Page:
After eight months of release push-backs and a screening at the Toronto International Film Festival last week, Yann Demage’s “White Boy Rick” has arrived, only to, sadly, not live up to the expectations set by its (pretty outstanding) trailer. I couldn’t help but put “Rick” besides “Boyhood” in my mind, as both features are led by young, inexperienced actors who struggle to carry the weight of the film on their shoulders. In the case of the latter, directed by Richard Linklater, the father figure is given enough room in the script to pull the film back and bring it into an even-better-than-just-redeeming place. Matthew McConaughey, the father figure in “Rick,” isn’t able to fill those same shoes, his relatively minor role in the film not giving him nearly enough time to rise it out of the ashes. Now, of course the two roles are different, but there is something to be said about hiding your headliner too much behind the rook.

“Rick” doesn’t try to do enough for the audience. It’s not heartwarming, it’s not especially active, it doesn’t provide for many gut-busting lines — the film just sort of plays, sitting on your palette but lacking flavor. Some of this can be attributed to the strange, push-and-pull relationship the protagonist Richard Wershe Jr. (Ritchie Merritt, newcomer) has with his father, Richard Sr. (Matthew McConaughey, “Interstellar”). McConaughey’s character is a deadbeat from the drop-of-the-puck, his “lion’s pride” attitude not materializing into anything that might stave off poverty and self-destruction for his family. By the end, after young Rick has gone through multiple fazes of FBI informant, to gun trafficker, to drug trafficker, back to FBI informant, we are supposed to see the Junior’s misguided ways as some glaring fault of the father — even though McConaughey had been trying to hold his son back from getting in too deep the entire time. The film makes it hard to get into young Rick’s head, making his eventual life-sentence outcome hard to attribute to anyone but him. Sure, his dad could have moved out of Detroit instead of trying to stay and turn things around — but no one forced young Rick to get in too deep, eventually so deep that he can’t get out. There’s not enough consistency in theme surrounding the prodigious crack dealer. Had the film taken a firm stance on the morality of Rick Junior’s actions — possibly portrayed him as more of an anti-hero than a lamb to the slaughter — it would have been easier to access the emotions of the character for both the audience and for the actor himself.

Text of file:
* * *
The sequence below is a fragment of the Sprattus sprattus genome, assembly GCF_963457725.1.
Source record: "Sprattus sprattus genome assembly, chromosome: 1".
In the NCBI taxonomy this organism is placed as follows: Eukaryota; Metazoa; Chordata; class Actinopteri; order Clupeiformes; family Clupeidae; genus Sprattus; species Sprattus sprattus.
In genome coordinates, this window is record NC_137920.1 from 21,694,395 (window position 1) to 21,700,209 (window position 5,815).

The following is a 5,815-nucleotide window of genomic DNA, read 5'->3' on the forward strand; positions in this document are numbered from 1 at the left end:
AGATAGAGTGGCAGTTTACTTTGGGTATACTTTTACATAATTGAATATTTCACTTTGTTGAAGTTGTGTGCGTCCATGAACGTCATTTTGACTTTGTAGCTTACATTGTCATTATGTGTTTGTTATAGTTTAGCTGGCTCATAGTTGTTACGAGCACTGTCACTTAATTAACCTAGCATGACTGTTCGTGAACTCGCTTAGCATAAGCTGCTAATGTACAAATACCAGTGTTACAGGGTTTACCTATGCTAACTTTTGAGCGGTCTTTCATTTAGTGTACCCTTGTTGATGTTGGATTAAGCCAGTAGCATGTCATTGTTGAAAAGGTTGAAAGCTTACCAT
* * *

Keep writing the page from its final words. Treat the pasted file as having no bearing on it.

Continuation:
“White Boy Rick” lacks a defining texture throughout. The sound design and score never hit quite right. There are lapses in the story where, from one moment to the next, it doesn’t feel like the narrative is approaching any final destination. Many have already touted McConaughey’s performance, which was standout amongst the rest of the unaffecting acting suite, but it even feels that he at times isn’t sure what type of movie he’s in. For how fun and interesting the preview material made “White Boy Rick” look, it doesn’t manifest in the final product. Score one, LBI Productions marketing team, I guess.

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